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The great impact of polycystic ovary syndrome on skin

Have you ever heard about polycystic ovary syndrome? Mostly known as PCOS, it is a syndrome, which means that multiple signs and symptoms occur together to define a health condition. This is considered the most common female endocrine disorder: the incidence is estimated to be from 4% to 20% worldwide among women of reproductive age [1]. Family history is considered a risk factor [2].

Some of the causes are still unclear, but for sure the hormonal imbalance plays a big role. Ovaries, in fact, produce testosterone in excess: this condition is known as hyperandrogenism. Remember that testosterone is not exclusively a male hormone: even if in different amount, women produce testosterone as well (and it is fundamental!). In PCOS, the testosterone levels are just too high. Of course, this hormonal alteration has important consequences: the ovulation process can be dysregulated, with the result that usually women suffering from PCOS have dysmenorrhea (menstrual irregularities) and sometimes painful periods. From a morphological point of view, small cysts on ovaries may be observed. All these sexual hormones imbalance can reduce the fertility, and this is one of the reasons why this disease should not be underestimated.

Moreover, there are often other symptoms defining this syndrome: one of the most important is the insulin resistance, where cells do not respond properly to insulin, leading in some cases to type II diabetes [3].

What about the skin?

There are many visible signs to consider for PCOS. Due to the high testosterone levels, it is possible that women manifest hirsutism, an excess of body hair, also in non-common areas of the body and on the face (chin, trunk, chest).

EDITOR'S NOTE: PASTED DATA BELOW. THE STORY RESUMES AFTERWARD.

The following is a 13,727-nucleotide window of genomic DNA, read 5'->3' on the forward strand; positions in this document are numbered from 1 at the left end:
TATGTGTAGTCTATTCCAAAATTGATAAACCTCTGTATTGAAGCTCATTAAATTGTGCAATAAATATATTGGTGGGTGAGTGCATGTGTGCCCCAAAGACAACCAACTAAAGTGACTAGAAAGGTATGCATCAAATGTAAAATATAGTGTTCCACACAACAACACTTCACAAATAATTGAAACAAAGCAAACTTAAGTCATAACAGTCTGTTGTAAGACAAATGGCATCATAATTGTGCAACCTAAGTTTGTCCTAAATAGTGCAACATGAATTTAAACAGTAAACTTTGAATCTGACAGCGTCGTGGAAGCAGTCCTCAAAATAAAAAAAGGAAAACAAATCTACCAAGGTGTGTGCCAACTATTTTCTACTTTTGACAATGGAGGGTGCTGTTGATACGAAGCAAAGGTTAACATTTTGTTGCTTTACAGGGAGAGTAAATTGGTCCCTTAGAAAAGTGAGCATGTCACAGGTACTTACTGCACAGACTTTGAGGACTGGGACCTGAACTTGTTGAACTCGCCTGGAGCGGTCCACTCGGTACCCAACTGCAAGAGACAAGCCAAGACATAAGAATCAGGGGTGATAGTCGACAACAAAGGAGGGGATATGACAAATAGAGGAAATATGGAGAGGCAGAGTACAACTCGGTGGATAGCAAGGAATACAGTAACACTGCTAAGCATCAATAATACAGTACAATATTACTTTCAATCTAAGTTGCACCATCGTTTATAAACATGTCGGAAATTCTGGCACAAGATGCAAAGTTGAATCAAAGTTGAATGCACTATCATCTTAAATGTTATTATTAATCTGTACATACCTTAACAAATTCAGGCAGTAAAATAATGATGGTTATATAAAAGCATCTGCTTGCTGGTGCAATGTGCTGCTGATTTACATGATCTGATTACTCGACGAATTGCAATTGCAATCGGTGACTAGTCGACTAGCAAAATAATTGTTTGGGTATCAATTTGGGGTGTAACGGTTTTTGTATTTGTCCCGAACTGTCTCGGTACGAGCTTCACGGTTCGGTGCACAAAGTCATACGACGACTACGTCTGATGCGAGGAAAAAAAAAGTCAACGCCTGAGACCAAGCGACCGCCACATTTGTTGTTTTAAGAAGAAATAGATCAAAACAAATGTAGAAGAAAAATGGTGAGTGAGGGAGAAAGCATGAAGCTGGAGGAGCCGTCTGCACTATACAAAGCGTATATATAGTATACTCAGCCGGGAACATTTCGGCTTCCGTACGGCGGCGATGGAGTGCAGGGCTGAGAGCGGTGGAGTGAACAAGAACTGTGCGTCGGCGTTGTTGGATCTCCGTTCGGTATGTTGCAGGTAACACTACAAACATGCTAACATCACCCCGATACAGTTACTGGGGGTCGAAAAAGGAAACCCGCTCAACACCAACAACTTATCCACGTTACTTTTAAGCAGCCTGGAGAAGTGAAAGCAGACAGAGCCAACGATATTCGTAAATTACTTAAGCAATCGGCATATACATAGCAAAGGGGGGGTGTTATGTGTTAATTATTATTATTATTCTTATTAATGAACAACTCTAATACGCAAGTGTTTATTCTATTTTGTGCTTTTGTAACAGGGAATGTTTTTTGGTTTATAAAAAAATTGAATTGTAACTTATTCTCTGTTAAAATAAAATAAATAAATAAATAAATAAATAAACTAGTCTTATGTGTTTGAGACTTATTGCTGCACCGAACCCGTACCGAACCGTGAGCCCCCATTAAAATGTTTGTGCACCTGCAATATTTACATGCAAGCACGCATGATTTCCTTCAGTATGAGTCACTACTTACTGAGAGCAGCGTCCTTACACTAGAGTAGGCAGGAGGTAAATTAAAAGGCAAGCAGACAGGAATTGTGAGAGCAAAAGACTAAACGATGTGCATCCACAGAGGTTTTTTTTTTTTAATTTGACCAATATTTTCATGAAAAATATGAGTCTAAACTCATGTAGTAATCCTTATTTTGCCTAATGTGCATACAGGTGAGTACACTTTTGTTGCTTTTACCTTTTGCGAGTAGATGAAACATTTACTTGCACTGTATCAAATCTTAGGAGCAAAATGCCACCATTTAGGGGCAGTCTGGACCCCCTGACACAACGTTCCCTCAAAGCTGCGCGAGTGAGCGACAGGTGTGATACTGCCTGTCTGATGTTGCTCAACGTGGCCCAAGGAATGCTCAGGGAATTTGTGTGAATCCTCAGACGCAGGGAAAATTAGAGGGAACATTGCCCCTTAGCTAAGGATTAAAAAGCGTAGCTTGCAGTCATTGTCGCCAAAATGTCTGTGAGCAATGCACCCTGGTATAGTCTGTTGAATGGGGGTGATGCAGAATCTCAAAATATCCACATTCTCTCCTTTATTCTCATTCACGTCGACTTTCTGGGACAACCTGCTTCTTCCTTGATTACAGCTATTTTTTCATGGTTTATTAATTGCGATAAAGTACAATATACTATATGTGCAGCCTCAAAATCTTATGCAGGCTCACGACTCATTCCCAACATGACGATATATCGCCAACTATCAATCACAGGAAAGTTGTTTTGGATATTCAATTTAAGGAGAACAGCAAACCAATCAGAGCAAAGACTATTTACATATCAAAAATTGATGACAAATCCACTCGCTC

On the other side, a major hair loss or thinner hair on the scalp is common. It can end up with androgenic alopecia.

Acne is another psychological issue: usually it appears in the lower part of the face(jawline, upper neck) with more extended breakouts and lesions, painful and more difficult to resolve. This is so because androgens increase sebum and oil production in skin, thus increasing acne formation.

A typical skin condition that could appear as well is acanthosis nigricans, where usually some dark velvety spots develop around the neck and underarms [4, 5].

How to treat polycystic ovary syndrome?

Even though there is no real cure for PCOS, several treatments are suggested, mostly for managing the symptoms. Maintaining a correct weight is crucial, also for the insulin resistance problem: for this reason, a healthy and varied diet, including fruits and vegetables, is recommended.

On the other side, it is better to avoid food and beverages rich in sugars and carbohydrates that could exacerbate insulin resistance.

Daily exercise is strongly suggested: it can ease the symptoms and reduce insulin resistance, and, if combined with a good diet, can improve ovulation [3].

For acne, contraceptive pills are the most common option, but also spironolactone (a drug that blocks testosterone conversion in DHT, major responsible for hirsutism and hair loss) can be used, with good results.

Hirsutism usually is treated with laser hair removal or electrolysis, but it is important to consult an endocrinologist and other specialist in advance and do some exams: these treatments could be useless if the hormonal imbalance is too enhanced. In some cases, a topical treatment such as Eflornithine cream that acts directly in the hair follicle inhibiting the new growth of the hair is used.